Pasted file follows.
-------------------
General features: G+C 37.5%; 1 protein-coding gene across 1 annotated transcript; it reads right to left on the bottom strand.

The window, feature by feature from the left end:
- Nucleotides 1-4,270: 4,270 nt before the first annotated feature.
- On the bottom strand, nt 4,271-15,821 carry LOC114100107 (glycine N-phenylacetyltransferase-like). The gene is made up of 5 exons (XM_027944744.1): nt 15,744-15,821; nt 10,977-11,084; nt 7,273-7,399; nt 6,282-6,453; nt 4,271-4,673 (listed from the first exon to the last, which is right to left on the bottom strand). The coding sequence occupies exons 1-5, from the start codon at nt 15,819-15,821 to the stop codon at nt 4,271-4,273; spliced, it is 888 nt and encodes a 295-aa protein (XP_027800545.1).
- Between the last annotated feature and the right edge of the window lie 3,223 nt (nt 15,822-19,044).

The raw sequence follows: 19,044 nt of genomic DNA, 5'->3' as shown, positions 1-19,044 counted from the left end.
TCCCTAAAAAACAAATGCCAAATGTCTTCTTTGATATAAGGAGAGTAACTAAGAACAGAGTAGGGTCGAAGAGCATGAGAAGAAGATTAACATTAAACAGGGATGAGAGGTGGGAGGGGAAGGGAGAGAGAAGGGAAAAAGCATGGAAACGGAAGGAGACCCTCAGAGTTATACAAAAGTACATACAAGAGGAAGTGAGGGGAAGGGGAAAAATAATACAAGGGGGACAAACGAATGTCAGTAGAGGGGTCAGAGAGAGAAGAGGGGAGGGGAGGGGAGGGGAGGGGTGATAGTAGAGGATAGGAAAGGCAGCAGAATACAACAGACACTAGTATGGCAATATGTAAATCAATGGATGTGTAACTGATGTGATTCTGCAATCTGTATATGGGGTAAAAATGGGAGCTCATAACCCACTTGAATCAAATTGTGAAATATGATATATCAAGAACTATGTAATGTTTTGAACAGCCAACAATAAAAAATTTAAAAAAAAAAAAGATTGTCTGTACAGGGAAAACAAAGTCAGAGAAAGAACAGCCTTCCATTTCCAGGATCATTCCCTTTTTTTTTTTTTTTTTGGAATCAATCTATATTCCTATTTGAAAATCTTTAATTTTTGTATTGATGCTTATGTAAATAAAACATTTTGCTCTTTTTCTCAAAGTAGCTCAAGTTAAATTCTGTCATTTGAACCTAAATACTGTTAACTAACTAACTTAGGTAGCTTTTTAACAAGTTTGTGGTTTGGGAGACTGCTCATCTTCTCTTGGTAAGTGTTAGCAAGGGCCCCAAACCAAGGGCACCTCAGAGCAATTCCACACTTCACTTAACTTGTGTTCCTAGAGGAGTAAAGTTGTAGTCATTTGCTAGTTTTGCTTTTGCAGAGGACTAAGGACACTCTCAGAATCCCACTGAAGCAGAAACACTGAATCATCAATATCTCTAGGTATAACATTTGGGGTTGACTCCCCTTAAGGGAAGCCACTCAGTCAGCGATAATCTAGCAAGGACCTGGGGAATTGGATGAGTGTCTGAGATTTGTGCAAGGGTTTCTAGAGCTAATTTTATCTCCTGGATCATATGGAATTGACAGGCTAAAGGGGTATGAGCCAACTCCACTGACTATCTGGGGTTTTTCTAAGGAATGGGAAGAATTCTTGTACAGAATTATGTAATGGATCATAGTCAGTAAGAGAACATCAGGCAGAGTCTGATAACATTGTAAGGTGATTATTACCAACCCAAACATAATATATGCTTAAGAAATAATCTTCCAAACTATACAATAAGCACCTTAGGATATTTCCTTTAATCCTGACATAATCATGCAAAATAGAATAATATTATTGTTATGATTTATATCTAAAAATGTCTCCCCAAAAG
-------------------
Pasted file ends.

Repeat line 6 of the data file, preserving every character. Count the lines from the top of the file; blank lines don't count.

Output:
The raw sequence follows: 19,044 nt of genomic DNA, 5'->3' as shown, positions 1-19,044 counted from the left end.